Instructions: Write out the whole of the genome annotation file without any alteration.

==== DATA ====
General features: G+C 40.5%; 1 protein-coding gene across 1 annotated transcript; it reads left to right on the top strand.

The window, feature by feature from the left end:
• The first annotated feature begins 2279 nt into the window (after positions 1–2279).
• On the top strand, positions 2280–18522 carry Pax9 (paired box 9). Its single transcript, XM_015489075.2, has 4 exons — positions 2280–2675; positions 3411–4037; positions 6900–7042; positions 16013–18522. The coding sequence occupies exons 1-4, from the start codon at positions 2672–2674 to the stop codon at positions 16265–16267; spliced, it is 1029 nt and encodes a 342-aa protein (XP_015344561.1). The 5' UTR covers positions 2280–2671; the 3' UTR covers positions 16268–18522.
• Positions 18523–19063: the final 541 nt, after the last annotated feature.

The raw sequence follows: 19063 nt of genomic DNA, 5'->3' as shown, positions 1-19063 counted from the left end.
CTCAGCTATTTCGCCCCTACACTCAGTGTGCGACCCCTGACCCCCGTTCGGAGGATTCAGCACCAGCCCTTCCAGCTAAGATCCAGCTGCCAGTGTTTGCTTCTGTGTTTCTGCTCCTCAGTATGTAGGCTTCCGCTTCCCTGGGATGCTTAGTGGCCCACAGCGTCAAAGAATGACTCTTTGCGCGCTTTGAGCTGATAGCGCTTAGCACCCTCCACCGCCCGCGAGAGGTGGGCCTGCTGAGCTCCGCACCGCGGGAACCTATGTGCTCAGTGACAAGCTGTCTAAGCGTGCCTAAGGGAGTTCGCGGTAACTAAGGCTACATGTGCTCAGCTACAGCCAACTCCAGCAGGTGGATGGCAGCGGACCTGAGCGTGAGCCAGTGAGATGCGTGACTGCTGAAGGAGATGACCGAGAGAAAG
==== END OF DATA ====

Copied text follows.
General features: G+C 40.5%; 1 protein-coding gene across 1 annotated transcript; it reads left to right on the top strand.

The window, feature by feature from the left end:
• The first annotated feature begins 2279 nt into the window (after positions 1–2279).
• On the top strand, positions 2280–18522 carry Pax9 (paired box 9). Its single transcript, XM_015489075.2, has 4 exons — positions 2280–2675; positions 3411–4037; positions 6900–7042; positions 16013–18522. The coding sequence occupies exons 1-4, from the start codon at positions 2672–2674 to the stop codon at positions 16265–16267; spliced, it is 1029 nt and encodes a 342-aa protein (XP_015344561.1). The 5' UTR covers positions 2280–2671; the 3' UTR covers positions 16268–18522.
• Positions 18523–19063: the final 541 nt, after the last annotated feature.

The raw sequence follows: 19063 nt of genomic DNA, 5'->3' as shown, positions 1-19063 counted from the left end.
CTCAGCTATTTCGCCCCTACACTCAGTGTGCGACCCCTGACCCCCGTTCGGAGGATTCAGCACCAGCCCTTCCAGCTAAGATCCAGCTGCCAGTGTTTGCTTCTGTGTTTCTGCTCCTCAGTATGTAGGCTTCCGCTTCCCTGGGATGCTTAGTGGCCCACAGCGTCAAAGAATGACTCTTTGCGCGCTTTGAGCTGATAGCGCTTAGCACCCTCCACCGCCCGCGAGAGGTGGGCCTGCTGAGCTCCGCACCGCGGGAACCTATGTGCTCAGTGACAAGCTGTCTAAGCGTGCCTAAGGGAGTTCGCGGTAACTAAGGCTACATGTGCTCAGCTACAGCCAACTCCAGCAGGTGGATGGCAGCGGACCTGAGCGTGAGCCAGTGAGATGCGTGACTGCTGAAGGAGATGACCGAGAGAAAG